Many gymnasts have made it a tradition throughout the community to collect and trade our pins!
Each mystery stocking stuffer set is the same, so you know; it’s only a mystery once. Our Stocking Stuffer set is chock full of shiny and gymnastics Christmas and that’s something you’re not likely to find in stores or anywhere else. Little gymnasts love seeing their passion for the sport they love reflected in their Christmas morning. They will be running around the gym and the tree wearing their new gymnastics gift goodies with smiles and pride!
For the craft-inclined coach or gymnastics mom— and we know you’re out there!— these gymnastics holiday gifts would go great in an advent calendar!
Kids can say the darnedest things. They can be cute and funny and sometimes… they get head lice.
That’s not the cute and funny part of working with kids, but it does come with the territory for schools and gymnastics gyms and clubs alike.
The best thing to do is confront the problem head on (oh yeah, we said that!) and get ‘er done!
First, let’s orient ourselves to what’s real courtesy of our friends at the Centers for Disease Control located here in our home state of Georgia.
What are head lice?
The head louse, or Pediculus humanus capitis, is a parasitic insect that can be found on the head, eyebrows, and eyelashes of people. Head lice feed on human blood several times a day and live close to the human scalp. Head lice are not known to spread disease.
Who is at risk for getting head lice?
Head lice are found worldwide. In the United States, infestation with head lice is most common among pre-school children attending child care, elementary schoolchildren, and the household members of infested children. Although reliable data on how many people in the United States get head lice each year are not available, an estimated 6 million to 12 million infestations occur each year in the United States among children 3 to 11 years of age.
Head lice move by crawling; they cannot hop or fly. Head lice are spread by direct contact with the hair of an infested person. Anyone who comes in head-to-head contact with someone who already has head lice is at greatest risk. Spread by contact with clothing (such as hats, scarves, coats) or other personal items (such as combs, brushes, or towels) used by an infested person is uncommon. Personal hygiene or cleanliness in the home or school has nothing to do with getting head lice.
OK. That’s one myth debunked!
Gymnastics, like music, art and other niche sports, has suffered greatly from educational budget cuts. Fewer high schools feature gymnastics programs. Kids are lucky, these days, if they get physical education (PE) at all. Cuts have hit so hard at the college level, the number of NCAA men’s gymnastics teams has gone from 270, only a few decades ago to just 16, now.
The sad and frustrating part is that enthusiasm for boys and men’s gymnastics continues to grow, but boys and men have fewer opportunities to pursue it on a competitive level, in a way that pairs gymnastics with an advanced education.
As the number of college teams has plummeted, so have scholarships to compete and attend school. That, in turn, makes for fewer educational opportunities for many male gymnasts’ who rely on athletic scholarships to offset the expense of college.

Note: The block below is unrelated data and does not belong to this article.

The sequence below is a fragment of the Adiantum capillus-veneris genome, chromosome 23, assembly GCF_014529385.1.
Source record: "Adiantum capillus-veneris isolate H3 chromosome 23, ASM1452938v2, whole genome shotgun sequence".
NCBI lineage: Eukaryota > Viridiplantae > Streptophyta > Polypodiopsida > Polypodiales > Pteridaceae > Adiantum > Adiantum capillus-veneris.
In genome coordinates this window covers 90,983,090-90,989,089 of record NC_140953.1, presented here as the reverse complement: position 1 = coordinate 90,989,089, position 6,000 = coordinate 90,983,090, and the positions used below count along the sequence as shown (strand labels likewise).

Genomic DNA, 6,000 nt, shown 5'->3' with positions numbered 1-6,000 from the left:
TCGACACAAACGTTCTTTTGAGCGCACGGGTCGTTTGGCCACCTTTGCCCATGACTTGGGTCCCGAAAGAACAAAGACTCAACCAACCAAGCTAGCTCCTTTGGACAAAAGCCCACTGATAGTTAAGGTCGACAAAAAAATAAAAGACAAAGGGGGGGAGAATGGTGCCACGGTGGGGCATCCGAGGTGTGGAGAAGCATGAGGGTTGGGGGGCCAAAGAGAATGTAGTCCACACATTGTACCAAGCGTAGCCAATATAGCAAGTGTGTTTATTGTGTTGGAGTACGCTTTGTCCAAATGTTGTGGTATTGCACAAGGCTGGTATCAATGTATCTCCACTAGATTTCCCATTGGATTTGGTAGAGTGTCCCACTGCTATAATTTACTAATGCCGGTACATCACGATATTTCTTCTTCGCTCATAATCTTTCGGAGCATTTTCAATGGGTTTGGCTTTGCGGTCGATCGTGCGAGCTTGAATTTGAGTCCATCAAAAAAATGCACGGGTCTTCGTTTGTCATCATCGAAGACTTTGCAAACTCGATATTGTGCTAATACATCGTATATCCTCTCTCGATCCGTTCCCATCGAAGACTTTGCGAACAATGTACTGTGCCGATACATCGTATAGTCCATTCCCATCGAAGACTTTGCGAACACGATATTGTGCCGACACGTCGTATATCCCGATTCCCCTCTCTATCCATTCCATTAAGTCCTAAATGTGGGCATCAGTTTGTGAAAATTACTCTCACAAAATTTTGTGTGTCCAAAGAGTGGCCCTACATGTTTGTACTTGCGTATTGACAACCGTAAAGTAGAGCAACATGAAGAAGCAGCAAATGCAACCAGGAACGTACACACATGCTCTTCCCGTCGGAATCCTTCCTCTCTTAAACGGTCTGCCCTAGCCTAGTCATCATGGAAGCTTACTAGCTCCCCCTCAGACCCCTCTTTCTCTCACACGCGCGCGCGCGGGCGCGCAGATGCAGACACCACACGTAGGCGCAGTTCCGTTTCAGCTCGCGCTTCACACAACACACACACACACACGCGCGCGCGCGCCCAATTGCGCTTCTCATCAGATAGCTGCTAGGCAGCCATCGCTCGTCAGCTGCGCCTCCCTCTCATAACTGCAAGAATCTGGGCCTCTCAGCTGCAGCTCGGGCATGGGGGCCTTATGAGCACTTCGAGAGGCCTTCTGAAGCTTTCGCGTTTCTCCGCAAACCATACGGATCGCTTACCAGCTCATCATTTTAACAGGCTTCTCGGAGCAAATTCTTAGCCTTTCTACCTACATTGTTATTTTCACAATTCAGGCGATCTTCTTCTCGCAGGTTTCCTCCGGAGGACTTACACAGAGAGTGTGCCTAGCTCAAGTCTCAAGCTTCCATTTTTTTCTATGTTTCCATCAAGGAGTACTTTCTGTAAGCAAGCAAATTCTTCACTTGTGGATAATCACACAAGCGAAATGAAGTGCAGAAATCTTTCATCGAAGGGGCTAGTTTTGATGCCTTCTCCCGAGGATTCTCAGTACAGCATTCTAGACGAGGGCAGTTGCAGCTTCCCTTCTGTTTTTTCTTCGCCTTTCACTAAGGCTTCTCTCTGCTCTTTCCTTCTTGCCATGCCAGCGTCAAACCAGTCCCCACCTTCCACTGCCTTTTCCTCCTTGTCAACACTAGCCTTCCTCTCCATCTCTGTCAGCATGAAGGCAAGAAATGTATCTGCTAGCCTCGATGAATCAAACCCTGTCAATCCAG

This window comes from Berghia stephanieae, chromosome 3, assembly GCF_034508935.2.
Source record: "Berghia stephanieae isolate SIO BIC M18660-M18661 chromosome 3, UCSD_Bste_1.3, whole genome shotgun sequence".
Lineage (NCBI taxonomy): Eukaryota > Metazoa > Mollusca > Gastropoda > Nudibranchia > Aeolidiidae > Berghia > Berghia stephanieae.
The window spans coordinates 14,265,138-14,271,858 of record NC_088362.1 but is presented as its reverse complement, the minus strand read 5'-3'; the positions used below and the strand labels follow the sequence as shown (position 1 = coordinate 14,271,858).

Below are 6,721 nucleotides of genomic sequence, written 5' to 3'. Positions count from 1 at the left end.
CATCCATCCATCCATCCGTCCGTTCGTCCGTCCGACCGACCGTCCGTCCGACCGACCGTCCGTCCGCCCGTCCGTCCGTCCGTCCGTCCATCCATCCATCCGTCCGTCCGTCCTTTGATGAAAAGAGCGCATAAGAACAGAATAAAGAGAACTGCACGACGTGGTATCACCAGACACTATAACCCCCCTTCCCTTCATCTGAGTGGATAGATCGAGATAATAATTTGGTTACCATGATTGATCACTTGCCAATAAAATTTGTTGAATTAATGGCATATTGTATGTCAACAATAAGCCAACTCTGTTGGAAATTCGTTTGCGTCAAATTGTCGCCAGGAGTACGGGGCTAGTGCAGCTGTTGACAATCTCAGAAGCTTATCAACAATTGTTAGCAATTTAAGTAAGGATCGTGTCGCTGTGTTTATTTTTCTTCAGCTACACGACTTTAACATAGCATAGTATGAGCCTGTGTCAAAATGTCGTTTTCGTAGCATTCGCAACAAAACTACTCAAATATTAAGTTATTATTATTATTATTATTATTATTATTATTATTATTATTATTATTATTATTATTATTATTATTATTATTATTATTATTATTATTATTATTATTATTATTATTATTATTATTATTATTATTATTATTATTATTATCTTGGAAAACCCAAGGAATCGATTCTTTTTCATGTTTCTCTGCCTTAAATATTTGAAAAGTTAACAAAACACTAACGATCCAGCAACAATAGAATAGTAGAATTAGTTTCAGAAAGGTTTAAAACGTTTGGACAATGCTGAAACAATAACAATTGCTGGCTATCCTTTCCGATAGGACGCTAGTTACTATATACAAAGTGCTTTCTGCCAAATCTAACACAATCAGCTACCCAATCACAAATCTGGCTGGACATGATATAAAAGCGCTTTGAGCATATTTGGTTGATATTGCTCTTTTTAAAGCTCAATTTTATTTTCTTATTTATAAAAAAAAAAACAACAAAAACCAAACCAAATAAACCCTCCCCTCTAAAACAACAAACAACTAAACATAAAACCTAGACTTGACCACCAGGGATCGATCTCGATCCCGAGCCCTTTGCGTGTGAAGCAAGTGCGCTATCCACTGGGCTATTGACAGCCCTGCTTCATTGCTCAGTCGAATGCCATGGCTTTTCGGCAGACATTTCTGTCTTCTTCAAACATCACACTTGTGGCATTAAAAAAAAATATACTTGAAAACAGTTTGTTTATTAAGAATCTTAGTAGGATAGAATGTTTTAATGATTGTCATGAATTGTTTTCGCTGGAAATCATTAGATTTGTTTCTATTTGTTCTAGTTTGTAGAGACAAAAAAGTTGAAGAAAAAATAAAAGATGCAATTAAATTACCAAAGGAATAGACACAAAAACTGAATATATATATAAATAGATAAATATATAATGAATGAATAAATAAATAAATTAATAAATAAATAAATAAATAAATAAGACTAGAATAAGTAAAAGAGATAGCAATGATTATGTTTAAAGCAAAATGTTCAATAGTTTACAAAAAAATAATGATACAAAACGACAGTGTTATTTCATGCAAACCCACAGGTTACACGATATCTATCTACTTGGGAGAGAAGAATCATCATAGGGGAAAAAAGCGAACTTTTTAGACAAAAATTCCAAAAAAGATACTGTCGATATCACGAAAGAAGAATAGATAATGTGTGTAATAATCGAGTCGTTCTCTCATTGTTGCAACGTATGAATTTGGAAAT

What we’re seeing is men who want to continue with gymnastics — while they’re bodies are in their prime — end up forced to choose between gymnastics and a higher education. Because of these cuts to teams and scholarships, male gymnasts are being deprived of opportunities to get an education on par with other athletes.
What ends up happening is that male gymnasts stay local and attend a community college, rather than a larger university, so they can still do gymnastics at their own club or gym. Fewer men at the larger, NCAA affiliated schools also leads to an impoverished NCAA field when good gymnasts get weeded out based on scholarship opportunities and scant team availability.
We spoke with a dedicated men’s gymnastics coach who’s taken a different tack to keep his athletes both in college and in the sport of gymnastics at a high skill level.
In our 39 years in the gymnastics biz, we’ve heard tell of many things pit. Among them lurk more than a few horror stories, entailing the woes, befallen those who seek to construct a gymnastics practice pit without factoring in the lay of the land, the mechanics of the bed and all the necessities for strong and properly poured concrete walls.
We’d like to share a few of those tales of the crypt, as cautionary tales of sorts on what… Not to Do.
First and foremost: don’t get your buddy to dig out and simply pour concrete into your would be pit. It may seem tempting and affordable. For the cost of a 24 pack, some laughs and a few pizzas, you, too, could have a brand, spankin’ new pit, but no. Really, no. Don’t do it.
“In 1975, by night, I coached with Joe at Lovett high school in Atlanta when the private gym club market started taking off. By day, I worked at Gwinnett Gym Center, owned by my former teammate Dan Thaxton. From there, I went to the Atlanta School of Gymnastics where another former UGA teammate, Gene Watson, joined me and we began our boys’ program.”
In those days, gymnastics training occurred in what were called classes rather than levels. Mike started with younger boys aged 6 to 10 in classes 1 – 4, class 1 being the most advanced.
Now, gymnasts are grouped into levels from 1 – 10, with 10 as the most advanced before Elite. When word got around that Mike was coaching, he began to work with older boys, ages 13 to 17, some of whom he recruited from local high schools. (more…)